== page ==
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Shoot: Projection Action on Tanker in Amsterdam

GP01MIN
Greenpeace is projecting the short film "Sloop Opera" on the chemical tanker 'Gerd' (the ship was later renamed 'Tulip')in the port of Amsterdam. This film shows the consequences of ship breaking on the beaches of Asia. The ship contains toxic substances like asbestos and heavy metals. Greenpeace strongly suspects the ship has been sold - again - to ship breakers.

On 10 April 2002, the 'Gerd', under Norwegian flag, arrived in Amsterdam and was detained because its Norwegian owners 'KS Venus' were in debt.
On June 27, the ship was sold to the Liberian 'Advanced Distribution Company Limited', a company based in Monrovia, Liberia. The ship was sold for USD 750,000 a price below its market value in scrap on the same day.
Immediately after the sale of this ship at auction rumours spread that the company was planning to send the ship to India for scrapping. The buyer withdrew its offer after Greenpeace asked for an inventory of hazardous materials and announced it was tracking the ship. The 'Gerd' was to be auctioned again on 5 September 2002, but that same week it became clear the ship had already been sold. According to tips at the Greenpeace shipbreaking website the ship was bought again by the Liberian registered company Advanced Distribution Company Limited. The Amsterdam Port Authority confirms this. The lawyer of the court and the new owner will not give a reaction.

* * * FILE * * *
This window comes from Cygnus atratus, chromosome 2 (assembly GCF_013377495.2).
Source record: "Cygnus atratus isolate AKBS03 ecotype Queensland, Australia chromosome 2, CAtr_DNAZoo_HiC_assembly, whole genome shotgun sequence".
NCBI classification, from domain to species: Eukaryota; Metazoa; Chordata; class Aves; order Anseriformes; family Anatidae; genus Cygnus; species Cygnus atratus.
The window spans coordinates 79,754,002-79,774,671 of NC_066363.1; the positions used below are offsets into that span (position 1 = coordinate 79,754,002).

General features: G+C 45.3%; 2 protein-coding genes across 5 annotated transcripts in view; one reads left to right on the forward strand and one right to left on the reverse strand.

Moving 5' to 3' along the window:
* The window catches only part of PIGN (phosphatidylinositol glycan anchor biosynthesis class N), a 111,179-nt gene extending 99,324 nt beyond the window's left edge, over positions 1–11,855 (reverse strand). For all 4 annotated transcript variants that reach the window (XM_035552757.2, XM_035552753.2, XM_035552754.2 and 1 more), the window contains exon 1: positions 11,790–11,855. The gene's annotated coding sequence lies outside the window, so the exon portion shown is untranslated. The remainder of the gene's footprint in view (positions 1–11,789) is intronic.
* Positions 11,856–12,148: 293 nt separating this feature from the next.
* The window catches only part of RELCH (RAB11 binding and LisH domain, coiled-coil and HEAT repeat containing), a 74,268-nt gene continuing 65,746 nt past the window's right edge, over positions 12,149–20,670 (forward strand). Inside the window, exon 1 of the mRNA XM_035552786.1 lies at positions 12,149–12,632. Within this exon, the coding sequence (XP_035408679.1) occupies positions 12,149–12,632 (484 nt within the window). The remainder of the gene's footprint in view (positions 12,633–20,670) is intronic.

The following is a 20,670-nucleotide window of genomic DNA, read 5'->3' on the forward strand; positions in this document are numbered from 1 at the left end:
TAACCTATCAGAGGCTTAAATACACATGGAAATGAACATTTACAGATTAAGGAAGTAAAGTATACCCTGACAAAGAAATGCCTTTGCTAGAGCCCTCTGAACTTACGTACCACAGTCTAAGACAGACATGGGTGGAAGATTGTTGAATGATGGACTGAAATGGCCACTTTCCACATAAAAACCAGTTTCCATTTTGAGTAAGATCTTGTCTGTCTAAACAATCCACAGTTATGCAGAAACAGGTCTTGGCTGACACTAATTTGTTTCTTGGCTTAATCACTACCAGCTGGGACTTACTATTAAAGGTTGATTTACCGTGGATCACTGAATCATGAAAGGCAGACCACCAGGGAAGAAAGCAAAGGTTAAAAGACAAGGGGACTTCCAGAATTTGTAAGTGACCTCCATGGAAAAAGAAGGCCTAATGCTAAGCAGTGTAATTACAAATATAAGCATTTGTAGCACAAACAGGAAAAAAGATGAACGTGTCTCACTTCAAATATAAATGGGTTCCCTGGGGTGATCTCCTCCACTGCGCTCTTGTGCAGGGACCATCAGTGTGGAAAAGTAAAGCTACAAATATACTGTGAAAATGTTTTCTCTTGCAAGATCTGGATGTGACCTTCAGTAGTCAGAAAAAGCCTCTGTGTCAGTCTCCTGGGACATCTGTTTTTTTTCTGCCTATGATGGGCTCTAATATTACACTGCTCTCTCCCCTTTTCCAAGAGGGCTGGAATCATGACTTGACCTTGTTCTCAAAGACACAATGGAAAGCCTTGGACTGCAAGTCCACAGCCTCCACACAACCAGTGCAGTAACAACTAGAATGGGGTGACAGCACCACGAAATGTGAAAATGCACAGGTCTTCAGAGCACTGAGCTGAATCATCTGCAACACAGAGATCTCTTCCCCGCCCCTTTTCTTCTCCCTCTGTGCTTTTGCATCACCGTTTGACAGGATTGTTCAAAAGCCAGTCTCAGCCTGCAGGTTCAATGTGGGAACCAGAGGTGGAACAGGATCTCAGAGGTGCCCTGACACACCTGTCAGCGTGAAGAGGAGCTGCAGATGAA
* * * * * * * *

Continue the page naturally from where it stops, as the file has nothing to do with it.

According to Fairplay the ship was sold 12th of July 2002 by a company named Flarom to unknown Indian/Bangladeshi breakers for USD 770.000. Greenpeace asked new owner(s) of the ship to ensure that all toxic materials will be removed from the ship before scrap.
The new owner renamed the ship 'Tulip'. It now sails the flag of St. Vincent instead of a Norwegian flag. Whether the ship will be kept in service or immediately brought for scrapping to a shipbreaking yard, still remains unclear. Unfortunately these obscure practices are very common in the shipping industry. There is no duty to report when a ship is sailing off for scrap to a shipbreaking yard. The ship owners prefer to keep such information confidential. The export of waste is regulated in (international) treaties and legislation. Recently the Dutch 'Raad van State' (the highest Court in the Netherlands) decided that ships-for-scrap are subject to these same rules. Ships sent for scrap who contain toxic substances like asbestos and PCBs are toxic waste are not allowed to exported to developing countries.

Every year, hundreds of ships like the 'Gerd/Tulip' are sent to scrap yards in Asia. This number is set to increase dramatically over the next few years because single hull oil tankers will be obsolete by 2015. These ships contain lots of toxic waste like asbestos and heavy metals. During scrapping these toxic substances are released into the environment. Asbestos fibres float in the air. Oil and other toxic substances are released directly into the sea. The working conditions of the shipbreaking workers are very bad. In countries like India, Bangladesh and Pakistan they dismantle these ships without any protective clothing.

A look into the future: eventually the 'Tulip' was scrapped in Alang, India, in May 2003.
Before scrapping she was owned by Balfour Maritime in Liberia.

Projection Action on Tanker in Amsterdam
18 Jul, 2002
Projection Action on Tanker in Amsterdam
Projection Action on Tanker in Amsterdam
18 Jul, 2002
Projection Action on Tanker in Amsterdam
Projection Action on Tanker in Amsterdam
18 Jul, 2002
Projection Action on Tanker in Amsterdam
Projection Action on Tanker in Amsterdam
18 Jul, 2002
Projection Action on Tanker in Amsterdam
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